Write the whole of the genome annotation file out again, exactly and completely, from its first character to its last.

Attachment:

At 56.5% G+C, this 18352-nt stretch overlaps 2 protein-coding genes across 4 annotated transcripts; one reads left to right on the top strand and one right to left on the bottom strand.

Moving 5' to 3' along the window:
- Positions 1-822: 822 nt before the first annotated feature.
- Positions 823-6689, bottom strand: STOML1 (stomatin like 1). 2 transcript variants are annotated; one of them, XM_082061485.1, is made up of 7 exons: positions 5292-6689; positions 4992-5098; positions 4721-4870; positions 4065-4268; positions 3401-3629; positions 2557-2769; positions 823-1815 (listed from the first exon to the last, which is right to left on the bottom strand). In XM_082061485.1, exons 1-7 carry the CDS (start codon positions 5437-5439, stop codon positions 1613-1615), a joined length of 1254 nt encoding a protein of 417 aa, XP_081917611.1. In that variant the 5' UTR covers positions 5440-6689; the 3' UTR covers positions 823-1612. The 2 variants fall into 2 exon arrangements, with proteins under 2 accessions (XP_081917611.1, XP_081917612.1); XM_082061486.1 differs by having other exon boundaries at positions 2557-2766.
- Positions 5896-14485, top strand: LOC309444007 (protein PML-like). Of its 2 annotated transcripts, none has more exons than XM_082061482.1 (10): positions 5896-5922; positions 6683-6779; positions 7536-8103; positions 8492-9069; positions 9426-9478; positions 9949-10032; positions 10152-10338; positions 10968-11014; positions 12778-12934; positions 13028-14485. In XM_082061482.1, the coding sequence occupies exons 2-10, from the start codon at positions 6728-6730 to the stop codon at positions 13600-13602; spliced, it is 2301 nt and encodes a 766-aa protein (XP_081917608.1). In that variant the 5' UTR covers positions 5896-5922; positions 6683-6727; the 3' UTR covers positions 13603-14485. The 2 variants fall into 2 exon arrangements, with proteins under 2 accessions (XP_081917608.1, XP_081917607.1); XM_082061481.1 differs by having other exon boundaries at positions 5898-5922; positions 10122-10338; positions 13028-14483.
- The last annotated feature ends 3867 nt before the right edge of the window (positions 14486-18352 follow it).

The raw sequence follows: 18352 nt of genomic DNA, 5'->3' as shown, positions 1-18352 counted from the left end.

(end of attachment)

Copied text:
At 56.5% G+C, this 18352-nt stretch overlaps 2 protein-coding genes across 4 annotated transcripts; one reads left to right on the top strand and one right to left on the bottom strand.

Moving 5' to 3' along the window:
- Positions 1-822: 822 nt before the first annotated feature.
- Positions 823-6689, bottom strand: STOML1 (stomatin like 1). 2 transcript variants are annotated; one of them, XM_082061485.1, is made up of 7 exons: positions 5292-6689; positions 4992-5098; positions 4721-4870; positions 4065-4268; positions 3401-3629; positions 2557-2769; positions 823-1815 (listed from the first exon to the last, which is right to left on the bottom strand). In XM_082061485.1, exons 1-7 carry the CDS (start codon positions 5437-5439, stop codon positions 1613-1615), a joined length of 1254 nt encoding a protein of 417 aa, XP_081917611.1. In that variant the 5' UTR covers positions 5440-6689; the 3' UTR covers positions 823-1612. The 2 variants fall into 2 exon arrangements, with proteins under 2 accessions (XP_081917611.1, XP_081917612.1); XM_082061486.1 differs by having other exon boundaries at positions 2557-2766.
- Positions 5896-14485, top strand: LOC309444007 (protein PML-like). Of its 2 annotated transcripts, none has more exons than XM_082061482.1 (10): positions 5896-5922; positions 6683-6779; positions 7536-8103; positions 8492-9069; positions 9426-9478; positions 9949-10032; positions 10152-10338; positions 10968-11014; positions 12778-12934; positions 13028-14485. In XM_082061482.1, the coding sequence occupies exons 2-10, from the start codon at positions 6728-6730 to the stop codon at positions 13600-13602; spliced, it is 2301 nt and encodes a 766-aa protein (XP_081917608.1). In that variant the 5' UTR covers positions 5896-5922; positions 6683-6727; the 3' UTR covers positions 13603-14485. The 2 variants fall into 2 exon arrangements, with proteins under 2 accessions (XP_081917608.1, XP_081917607.1); XM_082061481.1 differs by having other exon boundaries at positions 5898-5922; positions 10122-10338; positions 13028-14483.
- The last annotated feature ends 3867 nt before the right edge of the window (positions 14486-18352 follow it).

The raw sequence follows: 18352 nt of genomic DNA, 5'->3' as shown, positions 1-18352 counted from the left end.